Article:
The Tainan City Government began an operation on Thursday to clean up dioxin-contaminated soil around the site of the defunct Anshun factory of the Taiwan Alkali Industrial Corp (TAIC,
The NT$3 million (US$93,000) operation, expected to be finished before Feb. 6, will excavate 180m3 of polluted soil from areas along the former chemical factory's drainage system. The pollutants will be sealed in a concrete structure for the next 20 years, officials from the city government's Environmental Protection Bureau said.
The officials said stockpiles of pentachlorophenol -- a chemical used as a wood preservative and pesticide and produced by the factory -- had been washed into the drainage system by rain over a long period and had leached into the surrounding soil, causing the dioxin concentrations in the soil to exceed the highest allowed limit by 64,100 times, with the pentachlorophenol level 257 times higher than the tolerable limit.
In November 2001, Taiwan adopted 1,000 nanograms of international toxic equivalents (TEQ) per kilogram as the maximum acceptable level of dioxin concentration in residential soil. This standard has also been adopted in the US, Germany and Japan.
Dioxins are known carcinogens that can cause birth defects, diabetes, immune system abnormalities and many other adverse health effects if they accumulate in the body in large amounts.
Research shows 200 parts per trillion TEQ dioxin level in residential soil corresponds to a one-in-10,000 cancer risk.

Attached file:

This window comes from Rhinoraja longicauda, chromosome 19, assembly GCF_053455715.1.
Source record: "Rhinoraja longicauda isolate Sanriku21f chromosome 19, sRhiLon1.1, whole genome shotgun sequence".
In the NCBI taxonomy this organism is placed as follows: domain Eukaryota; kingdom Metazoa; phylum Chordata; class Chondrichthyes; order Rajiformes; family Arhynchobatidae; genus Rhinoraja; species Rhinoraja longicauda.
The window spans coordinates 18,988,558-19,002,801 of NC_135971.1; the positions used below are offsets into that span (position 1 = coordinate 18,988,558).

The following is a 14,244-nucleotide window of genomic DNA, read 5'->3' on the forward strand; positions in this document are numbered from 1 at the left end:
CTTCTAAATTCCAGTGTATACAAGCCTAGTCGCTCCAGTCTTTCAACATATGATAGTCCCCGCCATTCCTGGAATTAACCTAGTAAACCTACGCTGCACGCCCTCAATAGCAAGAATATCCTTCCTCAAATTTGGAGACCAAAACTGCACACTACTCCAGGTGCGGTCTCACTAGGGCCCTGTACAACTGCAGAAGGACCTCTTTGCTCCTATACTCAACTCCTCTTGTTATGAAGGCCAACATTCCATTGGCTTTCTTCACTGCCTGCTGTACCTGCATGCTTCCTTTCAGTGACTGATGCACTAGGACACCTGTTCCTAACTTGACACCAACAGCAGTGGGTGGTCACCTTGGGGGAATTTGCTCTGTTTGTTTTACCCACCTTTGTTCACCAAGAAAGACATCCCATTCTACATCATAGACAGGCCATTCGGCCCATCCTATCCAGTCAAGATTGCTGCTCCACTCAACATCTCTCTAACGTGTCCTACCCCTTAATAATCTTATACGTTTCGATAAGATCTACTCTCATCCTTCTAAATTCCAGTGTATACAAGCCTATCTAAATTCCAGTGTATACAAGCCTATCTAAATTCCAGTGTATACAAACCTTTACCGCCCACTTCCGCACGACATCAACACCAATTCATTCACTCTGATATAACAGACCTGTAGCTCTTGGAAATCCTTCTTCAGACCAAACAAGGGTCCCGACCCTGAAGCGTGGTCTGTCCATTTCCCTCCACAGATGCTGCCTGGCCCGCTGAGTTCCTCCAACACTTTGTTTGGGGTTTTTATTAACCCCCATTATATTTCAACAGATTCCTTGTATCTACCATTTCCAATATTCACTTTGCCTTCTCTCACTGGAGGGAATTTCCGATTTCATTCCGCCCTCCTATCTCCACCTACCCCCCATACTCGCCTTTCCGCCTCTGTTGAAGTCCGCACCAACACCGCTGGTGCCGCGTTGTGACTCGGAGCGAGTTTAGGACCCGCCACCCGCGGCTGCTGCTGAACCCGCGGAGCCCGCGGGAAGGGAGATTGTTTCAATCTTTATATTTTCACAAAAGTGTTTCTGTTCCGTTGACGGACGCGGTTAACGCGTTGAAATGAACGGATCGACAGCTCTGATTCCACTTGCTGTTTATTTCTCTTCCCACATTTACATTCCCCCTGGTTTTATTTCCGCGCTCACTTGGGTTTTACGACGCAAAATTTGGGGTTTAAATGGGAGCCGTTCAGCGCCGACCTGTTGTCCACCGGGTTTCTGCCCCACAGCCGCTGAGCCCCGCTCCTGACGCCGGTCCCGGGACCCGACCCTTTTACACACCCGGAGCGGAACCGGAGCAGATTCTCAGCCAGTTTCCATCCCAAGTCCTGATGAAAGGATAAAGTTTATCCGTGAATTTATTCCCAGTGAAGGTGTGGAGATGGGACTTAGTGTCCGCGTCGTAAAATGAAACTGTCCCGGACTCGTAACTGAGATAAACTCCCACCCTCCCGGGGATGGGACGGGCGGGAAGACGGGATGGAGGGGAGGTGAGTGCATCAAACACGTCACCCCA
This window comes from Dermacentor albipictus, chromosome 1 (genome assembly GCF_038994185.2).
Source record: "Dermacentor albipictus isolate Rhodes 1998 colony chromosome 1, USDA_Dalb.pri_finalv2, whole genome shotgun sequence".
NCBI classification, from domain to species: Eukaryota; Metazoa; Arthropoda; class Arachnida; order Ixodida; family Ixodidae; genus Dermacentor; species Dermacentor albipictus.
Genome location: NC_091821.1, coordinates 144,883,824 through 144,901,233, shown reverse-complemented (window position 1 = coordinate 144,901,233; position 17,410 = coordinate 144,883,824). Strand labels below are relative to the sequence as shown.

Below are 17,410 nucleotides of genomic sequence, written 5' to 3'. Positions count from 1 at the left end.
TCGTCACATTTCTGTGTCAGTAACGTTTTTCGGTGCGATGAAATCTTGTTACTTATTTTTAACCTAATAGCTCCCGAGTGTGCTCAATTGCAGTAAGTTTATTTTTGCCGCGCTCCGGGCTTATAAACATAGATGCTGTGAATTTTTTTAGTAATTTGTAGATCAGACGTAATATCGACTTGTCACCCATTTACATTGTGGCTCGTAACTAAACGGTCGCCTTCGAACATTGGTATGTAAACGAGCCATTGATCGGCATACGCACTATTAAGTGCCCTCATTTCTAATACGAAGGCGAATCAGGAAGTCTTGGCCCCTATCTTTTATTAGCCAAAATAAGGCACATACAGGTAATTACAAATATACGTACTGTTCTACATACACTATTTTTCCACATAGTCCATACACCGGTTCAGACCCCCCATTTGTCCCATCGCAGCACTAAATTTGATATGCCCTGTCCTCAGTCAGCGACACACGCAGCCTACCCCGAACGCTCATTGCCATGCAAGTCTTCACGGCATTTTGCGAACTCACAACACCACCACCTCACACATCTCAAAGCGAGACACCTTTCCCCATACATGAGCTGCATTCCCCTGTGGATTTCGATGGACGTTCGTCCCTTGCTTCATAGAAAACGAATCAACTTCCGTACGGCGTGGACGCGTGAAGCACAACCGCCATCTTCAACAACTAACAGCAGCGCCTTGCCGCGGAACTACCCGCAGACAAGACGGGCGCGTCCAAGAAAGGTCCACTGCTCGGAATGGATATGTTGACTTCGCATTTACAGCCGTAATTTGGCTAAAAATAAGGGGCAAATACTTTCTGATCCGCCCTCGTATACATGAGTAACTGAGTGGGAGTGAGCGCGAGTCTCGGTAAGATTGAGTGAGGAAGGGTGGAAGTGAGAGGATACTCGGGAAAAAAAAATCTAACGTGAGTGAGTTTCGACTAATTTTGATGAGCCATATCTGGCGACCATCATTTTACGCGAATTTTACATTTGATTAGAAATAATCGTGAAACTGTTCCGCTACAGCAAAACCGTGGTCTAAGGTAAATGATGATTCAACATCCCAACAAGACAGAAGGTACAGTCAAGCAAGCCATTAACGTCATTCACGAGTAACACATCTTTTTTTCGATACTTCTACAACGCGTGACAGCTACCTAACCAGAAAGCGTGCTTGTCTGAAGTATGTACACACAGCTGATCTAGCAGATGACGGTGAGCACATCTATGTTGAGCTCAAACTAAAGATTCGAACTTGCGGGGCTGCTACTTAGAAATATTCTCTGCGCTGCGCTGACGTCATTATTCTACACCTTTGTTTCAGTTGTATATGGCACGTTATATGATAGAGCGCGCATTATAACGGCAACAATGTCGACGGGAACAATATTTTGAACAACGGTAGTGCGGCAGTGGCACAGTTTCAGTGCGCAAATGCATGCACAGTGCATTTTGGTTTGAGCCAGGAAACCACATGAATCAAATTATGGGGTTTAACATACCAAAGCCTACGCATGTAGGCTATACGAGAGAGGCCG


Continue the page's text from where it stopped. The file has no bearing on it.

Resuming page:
The Anshun factory was set up by the Japanese in 1942 to produce a variety of chemical products, including hydrochloric acid, caustic soda and liquid chlorine. The factory became a state-owned company named Taiwan Alkali the year after Japan's surrender at the end of World War II in 1945.
CPC Corp, Taiwan (CPC,
For decades, residents living around the factory grew farm produce and raised fish in ponds without any knowledge of the pollution hazard.
Recently declassified government documents show that the government took no action after becoming aware in 1982 that mercury concentrations in the area's fish exceeded levels considered safe for human consumption.
At the request of the Tainan City Government, National Cheng Kung University researchers tested blood samples from 570 residents living in the polluted area. Testing results showed that 72 percent of them had much higher levels of dioxins in their blood than the tolerance limit set by the UN.
The Environmental Protection Agency has spent more than NT$110 million since 2003 to remove contamination sources and monitor soil conditions and water quality in fish ponds around the site. In 2005, the Ministry of Economic Affairs set aside NT$1.3 billion over five years to help the affected residents.
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